But my heart is tender today for Moses’ mom, Jochebed. She’s barely mentioned in Exodus, and yet she is listed among the greatest of faith in the book of Hebrews.
I’d like to know her.
I just love how often people who seemed small, inconsequential in the Bible are later mentioned as great examples, or given prized positions in the lineage of our Savior. The Bible and God are so neat.
Sometimes I wish I could have a “Tricia translated” Bible, with your interpretations and stories sprinkled throughout the pages along with the actual text. You have a remarkable way of making Biblical accounts come to life and be filled with meaning.
That’s beautiful! You gave me a new perspective today.
Thank you for the beautiful post and perspective. Love it.
That story is special to us because of our Levi. He’s the boy in the basket, so I definately have an interest in his first momma. The bravery is overwhelming. I try to imagine the circumstances that gave Levi’s birthmom the courage/desperation to leave him in a busy bus station where she knew he would be found and cared for. I don’t know if she is alive or not but I pray she knows that the baby boy she gave birth to and then released to give life to is safe, happy and in a family. And, he hears about God on a daily basis.
Heaven is going to be so amazing for so many reasons….but I love thinkng about sitting next to Jochebed, Esther, Ruth, Mary….and hearing the whole, heartwrenching story.
Oh Tricia, I have tears in my eyes reading this. Thank you for sharing this perspective and making this story so much more real to me.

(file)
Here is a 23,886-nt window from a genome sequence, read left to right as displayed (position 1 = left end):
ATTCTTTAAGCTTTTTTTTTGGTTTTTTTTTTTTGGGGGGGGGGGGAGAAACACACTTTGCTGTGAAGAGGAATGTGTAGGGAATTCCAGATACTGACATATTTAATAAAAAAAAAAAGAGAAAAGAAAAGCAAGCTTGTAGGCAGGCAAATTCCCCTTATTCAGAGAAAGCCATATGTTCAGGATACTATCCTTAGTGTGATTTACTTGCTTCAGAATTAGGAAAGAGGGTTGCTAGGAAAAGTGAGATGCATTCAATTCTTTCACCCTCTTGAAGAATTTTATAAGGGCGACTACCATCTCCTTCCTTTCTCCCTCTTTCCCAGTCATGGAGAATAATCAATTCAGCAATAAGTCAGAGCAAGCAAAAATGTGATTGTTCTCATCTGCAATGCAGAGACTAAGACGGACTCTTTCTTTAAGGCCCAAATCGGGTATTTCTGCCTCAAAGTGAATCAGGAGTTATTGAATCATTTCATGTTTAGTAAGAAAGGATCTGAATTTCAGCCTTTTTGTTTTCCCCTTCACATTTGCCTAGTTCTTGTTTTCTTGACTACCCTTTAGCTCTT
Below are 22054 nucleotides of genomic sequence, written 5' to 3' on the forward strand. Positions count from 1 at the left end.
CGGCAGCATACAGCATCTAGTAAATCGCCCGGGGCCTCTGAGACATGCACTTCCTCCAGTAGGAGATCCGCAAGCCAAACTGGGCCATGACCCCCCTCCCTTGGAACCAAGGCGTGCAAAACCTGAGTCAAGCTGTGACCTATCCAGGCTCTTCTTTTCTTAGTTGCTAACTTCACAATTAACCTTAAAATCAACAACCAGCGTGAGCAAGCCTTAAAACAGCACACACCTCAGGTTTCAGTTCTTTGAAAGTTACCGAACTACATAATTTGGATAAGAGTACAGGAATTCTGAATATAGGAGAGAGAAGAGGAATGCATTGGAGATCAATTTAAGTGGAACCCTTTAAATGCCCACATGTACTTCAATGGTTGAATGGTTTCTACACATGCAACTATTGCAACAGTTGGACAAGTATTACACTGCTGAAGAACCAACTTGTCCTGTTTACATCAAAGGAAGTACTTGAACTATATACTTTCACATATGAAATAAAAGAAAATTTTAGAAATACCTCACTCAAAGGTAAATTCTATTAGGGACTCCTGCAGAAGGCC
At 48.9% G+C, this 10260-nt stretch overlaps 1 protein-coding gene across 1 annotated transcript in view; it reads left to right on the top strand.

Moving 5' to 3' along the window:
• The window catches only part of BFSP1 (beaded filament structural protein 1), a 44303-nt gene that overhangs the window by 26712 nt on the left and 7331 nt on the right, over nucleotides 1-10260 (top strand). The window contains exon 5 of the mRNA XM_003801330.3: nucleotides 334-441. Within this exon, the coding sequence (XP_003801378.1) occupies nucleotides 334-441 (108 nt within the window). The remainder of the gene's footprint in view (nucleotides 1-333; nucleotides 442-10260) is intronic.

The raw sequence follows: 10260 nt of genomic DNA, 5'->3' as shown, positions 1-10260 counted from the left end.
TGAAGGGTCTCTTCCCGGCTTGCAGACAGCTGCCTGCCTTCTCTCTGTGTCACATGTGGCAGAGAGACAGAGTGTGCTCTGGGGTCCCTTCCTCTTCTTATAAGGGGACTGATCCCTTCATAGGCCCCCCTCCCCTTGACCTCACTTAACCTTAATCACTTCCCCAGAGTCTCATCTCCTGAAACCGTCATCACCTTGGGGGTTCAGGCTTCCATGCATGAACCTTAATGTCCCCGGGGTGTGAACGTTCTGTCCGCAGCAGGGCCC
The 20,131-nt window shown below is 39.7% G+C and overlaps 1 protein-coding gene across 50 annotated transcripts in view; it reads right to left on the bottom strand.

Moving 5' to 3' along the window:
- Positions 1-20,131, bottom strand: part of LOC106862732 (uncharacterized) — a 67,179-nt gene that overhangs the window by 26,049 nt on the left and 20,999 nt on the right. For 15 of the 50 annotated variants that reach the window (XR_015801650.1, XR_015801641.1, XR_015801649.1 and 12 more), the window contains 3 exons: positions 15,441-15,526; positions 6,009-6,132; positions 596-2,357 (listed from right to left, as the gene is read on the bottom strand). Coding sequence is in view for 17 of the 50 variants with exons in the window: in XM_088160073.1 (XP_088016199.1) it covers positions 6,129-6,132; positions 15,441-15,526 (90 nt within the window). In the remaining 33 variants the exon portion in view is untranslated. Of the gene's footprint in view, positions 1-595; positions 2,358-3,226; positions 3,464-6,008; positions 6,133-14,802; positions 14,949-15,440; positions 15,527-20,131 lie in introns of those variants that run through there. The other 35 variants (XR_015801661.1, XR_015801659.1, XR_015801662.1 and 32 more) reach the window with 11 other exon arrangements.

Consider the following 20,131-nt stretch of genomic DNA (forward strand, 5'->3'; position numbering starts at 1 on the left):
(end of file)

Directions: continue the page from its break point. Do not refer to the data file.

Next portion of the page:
I really had to read this one twice.
I had a blood test for my current pregnancy come back with a greatly increased chance for Trisomy 18. I felt like it was my duty to love the little one for as long as God gave me and to give her back if that was his will. Peace settled over me as I accepted that either fate was in His hands and waited for what felt like forever for a ultrasound to try to determine if my child had Trisomy 18 or not.
When we went in for the ultrasound, we were told that it was normal for a child to have a marker or two for Trisomy 18 show up on the ultrasound and still not have it. I had prayed, not for a healthy baby, but for a definitive ultrasound. We got an ultrasound with out a single marker for Trisomy 18. Not one!
I felt like I had given my daughter to God and said, “She’s yours to do with as you will.” and he gave her back. During the time I waited for my ultrasound, I heard/read/etc about a lot of little babies who were given the fatal diagnosis and did not make it or lived only an hour on the earth. I wondered why I had been granted this gift of life when so many others (even influential Christians) had not and I realized that God writes a different story for each person. For one, he may write a story about trusting him in the diagnosis period…for another, he may write about the pain and mourning and sorrow of the loss, but both tell the story of God’s grace and mercy and love and without both sides of the story, the lost world could never see the full picture God paints.
This post really touched my heart! I had to share it with you how much it meant to me.